“How to navigate” should be clear, too – good blog design principles would apply, and a landing page wouldn’t help most blogs improve navigation. If you had a number of different sites, each aimed at different audiences, a landing page could serve as a “table of contents” to direct people to the right site or blog. You may have a different landing page for new visitors, depending on what sort of “action items” you want to lay out for them (and frankly, that might be preferable to pop-ups). Examples and some actual testing might be helpful, too. You know, we all say we hate, loathe, and despise pop-ups, but studies show they work – for highly motivated audiences who land on your site from search, and are already in the market for what you’re selling, anyway. So regardless of our expressed preferences, you might want to run a test.”
“If I land on a blog and actually wonder where to go or what to read, I don’t stick around long. It should be pretty clear and intuitive, or you’ll lose me anyway. On the other hand, if I’m just wandering around on the Internet, and the blog design is eye-catching, articles look well-written and/or interesting, I’m going to at least skim one or two of them. If you cannot design a blog, what makes you think adding a landing page is going to HELP? (That’s a rhetorical, theoretical “you,” by the way – not you, personally.)”
Hajra Khatoon – A blog could be all great and the person won’t be motivated; you just have to have the right “crumbs” for them to keep following… :). Content and also a little idea of what is going around; a good header handles that. I have landed on anonymous blogs and wondered what happened; but not because I wanted them to have a landing page per se but for a lot of other reasons.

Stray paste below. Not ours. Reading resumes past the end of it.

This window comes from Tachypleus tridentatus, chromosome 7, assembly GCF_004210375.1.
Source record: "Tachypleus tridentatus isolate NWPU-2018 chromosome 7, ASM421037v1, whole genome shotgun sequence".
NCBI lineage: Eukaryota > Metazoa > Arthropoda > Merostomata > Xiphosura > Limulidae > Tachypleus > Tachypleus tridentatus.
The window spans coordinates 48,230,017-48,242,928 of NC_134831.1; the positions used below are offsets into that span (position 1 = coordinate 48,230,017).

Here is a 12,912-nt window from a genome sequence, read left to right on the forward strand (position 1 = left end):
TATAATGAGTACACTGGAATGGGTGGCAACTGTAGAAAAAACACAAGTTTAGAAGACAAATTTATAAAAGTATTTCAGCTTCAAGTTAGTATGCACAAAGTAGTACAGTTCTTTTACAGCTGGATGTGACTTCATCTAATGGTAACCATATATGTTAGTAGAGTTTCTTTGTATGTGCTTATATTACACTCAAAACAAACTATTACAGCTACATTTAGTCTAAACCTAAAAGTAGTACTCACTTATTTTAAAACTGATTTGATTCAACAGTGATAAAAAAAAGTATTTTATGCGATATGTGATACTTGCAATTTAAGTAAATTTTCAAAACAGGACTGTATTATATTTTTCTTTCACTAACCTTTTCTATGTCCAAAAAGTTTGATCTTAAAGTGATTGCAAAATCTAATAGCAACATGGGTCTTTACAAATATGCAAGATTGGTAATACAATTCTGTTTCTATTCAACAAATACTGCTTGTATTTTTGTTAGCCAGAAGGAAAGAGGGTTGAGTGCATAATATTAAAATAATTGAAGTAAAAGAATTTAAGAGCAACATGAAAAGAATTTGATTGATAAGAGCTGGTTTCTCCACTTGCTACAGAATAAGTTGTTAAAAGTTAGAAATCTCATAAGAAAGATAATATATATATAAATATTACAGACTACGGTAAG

Adrienne Smith – “I know some people that have landing pages on their blogs and I understand why. They cater to a more professional clientele that haven’t incorporated the idea of blogging quite yet so they need to still appear professional to their prospective clients. But me personally, I don’t like them. The ones I’ve visited have no direction and you just need to look all over the site to find out how to get to their blog. ”
“All blogs need to have tabs at the top of their site that are visible so their readers can find things easily. That’s a must.”
Leora Wenger – “I haven’t found blogs confusing if they are single author. For example, Adrienne’s blog has her smiling face, and most of the posts are written by her. It’s not hard to pick up what is going on. On some multiple author blogs or ones that have a lot of guest posts, that’s when I might get a bit more confused – what is the common thread? Why is this post here? Maybe there could be a better introduction? Regarding your original question about landing pages, I did one for Twitter about three years ago, partly because my site is much more than one blog. Another problem with landing pages is multiple clicks… how long is it going to take until I find something I really want to read… or has the author already lost me?”